Yesterday was more of the same, i.e. I spent several hours in the exhibit hall yesterday trying to make my way through my â€œgame planâ€. And again I failed to complete my mission. I spent a lot of time speaking to various people about some of the things I saw on Monday.
Some of my stops and thoughts from yesterday:
Plus Delta Technologies â€“ Plus Delta entered the semi-automated manual i.v. workflow space last year about this time. Their product, IVTracÂ has come a long way since the last time I saw it. Theyâ€™ve made several significant improvements to the configurability of the system as well as improved the UI. Of the systems Iâ€™ve reviewed I would put IVTrac in the same bucket as Verification by MedKeeper,Â as opposed to placing it with systems like BD Cato and DoseEdge. That is to say that both IVTrac and Verification are quite flexible/configurable, they have small footprints in the hood, and are web-based at their core.
Grifols â€“ I stopped by the Grifols booth to check on the status of Phocus Rx, their semi-automated manual i.v. workflow system. The reps in the booth told me that Phocus Rx recently received a software upgrade that will allow users to enter and track lot numbers and expiration dates for drugs used in sterile compounding. The system relies on user input for the data, but that’s the current norm for these products. Grifols also indicated that Phocus Rx now offer more configuration options for workflow around chemotherapy. I was not able to get a demo of the new functionality.
Pearson Medical Technologies â€“ I stopped by the Pearson booth to get an up close and personal look at NarcoMedic, which I wrote about in August. Â NarcoMedic is an interesting concept for point-of-care dispensing. While much of the product resembles other automated dispensing cabinets, the way it handles controlled substances is rather unique.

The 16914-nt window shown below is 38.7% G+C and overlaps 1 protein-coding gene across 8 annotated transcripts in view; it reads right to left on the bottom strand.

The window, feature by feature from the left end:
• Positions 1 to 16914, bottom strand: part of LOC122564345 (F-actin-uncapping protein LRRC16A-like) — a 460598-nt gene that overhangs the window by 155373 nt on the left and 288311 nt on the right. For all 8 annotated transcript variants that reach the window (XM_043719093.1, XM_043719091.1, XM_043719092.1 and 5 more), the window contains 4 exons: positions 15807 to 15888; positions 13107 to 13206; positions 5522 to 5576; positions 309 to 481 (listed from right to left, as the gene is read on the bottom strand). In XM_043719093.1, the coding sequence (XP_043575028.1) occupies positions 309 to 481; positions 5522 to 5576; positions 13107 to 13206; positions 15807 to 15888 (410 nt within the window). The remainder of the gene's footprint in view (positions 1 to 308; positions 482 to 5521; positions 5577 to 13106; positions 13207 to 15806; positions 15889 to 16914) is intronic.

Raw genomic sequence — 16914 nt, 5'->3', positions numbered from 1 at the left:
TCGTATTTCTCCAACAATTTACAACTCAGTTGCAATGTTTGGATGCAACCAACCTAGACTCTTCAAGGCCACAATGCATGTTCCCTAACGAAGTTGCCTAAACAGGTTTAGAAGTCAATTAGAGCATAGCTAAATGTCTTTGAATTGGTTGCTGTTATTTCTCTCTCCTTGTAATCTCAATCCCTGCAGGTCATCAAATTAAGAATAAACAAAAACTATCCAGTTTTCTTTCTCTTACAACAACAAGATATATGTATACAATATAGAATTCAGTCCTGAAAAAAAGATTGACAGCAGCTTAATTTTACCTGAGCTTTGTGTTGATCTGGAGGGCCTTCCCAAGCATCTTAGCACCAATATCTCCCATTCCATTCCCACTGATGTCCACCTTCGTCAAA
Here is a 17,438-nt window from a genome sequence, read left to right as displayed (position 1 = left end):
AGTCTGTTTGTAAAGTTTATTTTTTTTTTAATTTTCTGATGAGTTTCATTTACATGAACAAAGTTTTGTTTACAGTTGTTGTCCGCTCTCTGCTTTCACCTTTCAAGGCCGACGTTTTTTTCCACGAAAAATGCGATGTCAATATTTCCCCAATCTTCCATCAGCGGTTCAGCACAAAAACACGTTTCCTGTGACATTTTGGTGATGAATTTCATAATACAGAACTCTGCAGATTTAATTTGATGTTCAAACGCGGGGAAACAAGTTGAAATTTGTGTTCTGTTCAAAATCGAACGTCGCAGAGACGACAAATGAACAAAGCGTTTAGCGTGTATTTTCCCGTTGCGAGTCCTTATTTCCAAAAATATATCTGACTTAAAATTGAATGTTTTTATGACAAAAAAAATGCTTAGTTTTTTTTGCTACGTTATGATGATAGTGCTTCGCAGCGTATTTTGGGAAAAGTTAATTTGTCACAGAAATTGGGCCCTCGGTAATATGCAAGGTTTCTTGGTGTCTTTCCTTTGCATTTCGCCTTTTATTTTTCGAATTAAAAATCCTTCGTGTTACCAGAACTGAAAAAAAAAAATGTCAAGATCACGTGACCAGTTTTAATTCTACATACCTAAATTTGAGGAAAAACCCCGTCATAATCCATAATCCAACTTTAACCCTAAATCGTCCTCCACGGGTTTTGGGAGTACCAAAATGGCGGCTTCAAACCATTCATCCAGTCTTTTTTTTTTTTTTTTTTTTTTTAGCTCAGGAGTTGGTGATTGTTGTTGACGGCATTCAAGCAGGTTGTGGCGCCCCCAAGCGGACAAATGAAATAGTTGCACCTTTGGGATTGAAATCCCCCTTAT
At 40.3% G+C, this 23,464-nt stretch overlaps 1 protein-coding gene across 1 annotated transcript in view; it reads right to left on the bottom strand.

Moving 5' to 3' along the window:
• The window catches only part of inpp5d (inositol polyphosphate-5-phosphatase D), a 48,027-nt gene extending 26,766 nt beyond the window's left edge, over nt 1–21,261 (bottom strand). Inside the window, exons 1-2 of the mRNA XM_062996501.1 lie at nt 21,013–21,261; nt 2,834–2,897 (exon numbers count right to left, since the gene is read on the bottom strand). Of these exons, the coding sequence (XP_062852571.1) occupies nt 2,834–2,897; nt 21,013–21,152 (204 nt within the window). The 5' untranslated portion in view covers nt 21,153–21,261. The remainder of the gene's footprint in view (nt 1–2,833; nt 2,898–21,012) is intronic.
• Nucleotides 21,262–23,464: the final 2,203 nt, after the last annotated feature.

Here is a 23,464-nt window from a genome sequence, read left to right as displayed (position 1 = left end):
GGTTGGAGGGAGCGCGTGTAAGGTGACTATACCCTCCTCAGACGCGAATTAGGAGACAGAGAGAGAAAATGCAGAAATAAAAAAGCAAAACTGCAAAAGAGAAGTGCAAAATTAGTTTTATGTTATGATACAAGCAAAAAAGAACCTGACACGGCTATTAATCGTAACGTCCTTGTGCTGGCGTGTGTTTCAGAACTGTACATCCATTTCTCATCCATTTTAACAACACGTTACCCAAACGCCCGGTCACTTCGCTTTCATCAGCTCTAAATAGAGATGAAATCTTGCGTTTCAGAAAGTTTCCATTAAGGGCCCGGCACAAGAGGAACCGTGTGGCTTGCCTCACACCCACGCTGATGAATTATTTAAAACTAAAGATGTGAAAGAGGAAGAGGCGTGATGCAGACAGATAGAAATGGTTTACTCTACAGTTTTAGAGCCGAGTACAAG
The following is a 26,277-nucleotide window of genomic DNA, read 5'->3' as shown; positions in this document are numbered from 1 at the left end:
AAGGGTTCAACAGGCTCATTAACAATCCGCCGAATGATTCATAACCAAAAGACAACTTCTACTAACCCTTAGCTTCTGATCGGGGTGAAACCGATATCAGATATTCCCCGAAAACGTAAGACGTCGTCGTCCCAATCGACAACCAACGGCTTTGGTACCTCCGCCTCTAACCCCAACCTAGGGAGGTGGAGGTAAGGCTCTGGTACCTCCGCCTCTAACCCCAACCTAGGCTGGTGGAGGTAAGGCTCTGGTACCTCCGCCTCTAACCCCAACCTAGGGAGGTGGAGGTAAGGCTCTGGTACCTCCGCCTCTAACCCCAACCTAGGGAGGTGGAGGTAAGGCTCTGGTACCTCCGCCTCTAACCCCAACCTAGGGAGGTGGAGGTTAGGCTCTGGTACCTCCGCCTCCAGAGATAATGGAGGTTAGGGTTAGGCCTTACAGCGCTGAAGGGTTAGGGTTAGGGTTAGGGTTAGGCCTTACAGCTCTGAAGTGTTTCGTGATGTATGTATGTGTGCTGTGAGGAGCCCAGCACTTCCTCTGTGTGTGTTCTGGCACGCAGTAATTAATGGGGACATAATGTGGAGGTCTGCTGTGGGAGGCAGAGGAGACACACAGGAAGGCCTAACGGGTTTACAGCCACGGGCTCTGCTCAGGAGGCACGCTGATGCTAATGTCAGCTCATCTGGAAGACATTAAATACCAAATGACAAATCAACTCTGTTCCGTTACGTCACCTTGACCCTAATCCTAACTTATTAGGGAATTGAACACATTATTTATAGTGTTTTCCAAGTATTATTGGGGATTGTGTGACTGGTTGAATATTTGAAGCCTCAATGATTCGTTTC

ICU Medical â€“ ICU Medical had a a couple of things in their booth that I wanted to look at, both of which have to do with handling hazardous drugs. Diana is marketed as an automated sterile compounding system for hazardous drugs. Iâ€™d say itâ€™s closer to a TPN compounder than an i.v. workflow management system. I’m not entirely sure where to put Diana in the overall scheme of things. The other items I viewed were ICU Medicalâ€™s CSTDs: ChemoLock and ChemoClave. CSTDs seemed to be a popular topic at this yearâ€™s ASHP. Could have something to do with the looming approval of USP <800> sometime in 2015.
ScriptPro â€“ Most people know ScriptPro for their outpatient pharmacy automation and technology. Thatâ€™s really where theyâ€™ve made their mark. However, the company does have a semi-automated manual i.v. workflow management system, SP Central Telepharmacy for Sterile Room Medication Preparation; seriously, thatâ€™s what the system is called. Iâ€™ve mentioned the system before. Not much new going on here, but the rep did say that they had recently redesigned the camera housing to make it more friendly to cleaning solutions.
Envision Telepharmacy â€“ Envision is best known for their remote pharmacist services, but they also have a product in the i.v. workflow management space. Or at least they did. This year the Envision booth was empty. When I caught up with Envision’s CEO, Emily Alexander, she informed me that the intellectual property around the companyâ€™s remote verification for images captured during the preparation of compounded sterile preparations was sold to BD. In other works Envisionâ€™s product, Pharm-Q ITH, is no longer on the market and customers using the system will be transitioned to BDâ€™s offering, BD Cato in the near future. Very interesting development to say the least. I have several thoughts on that.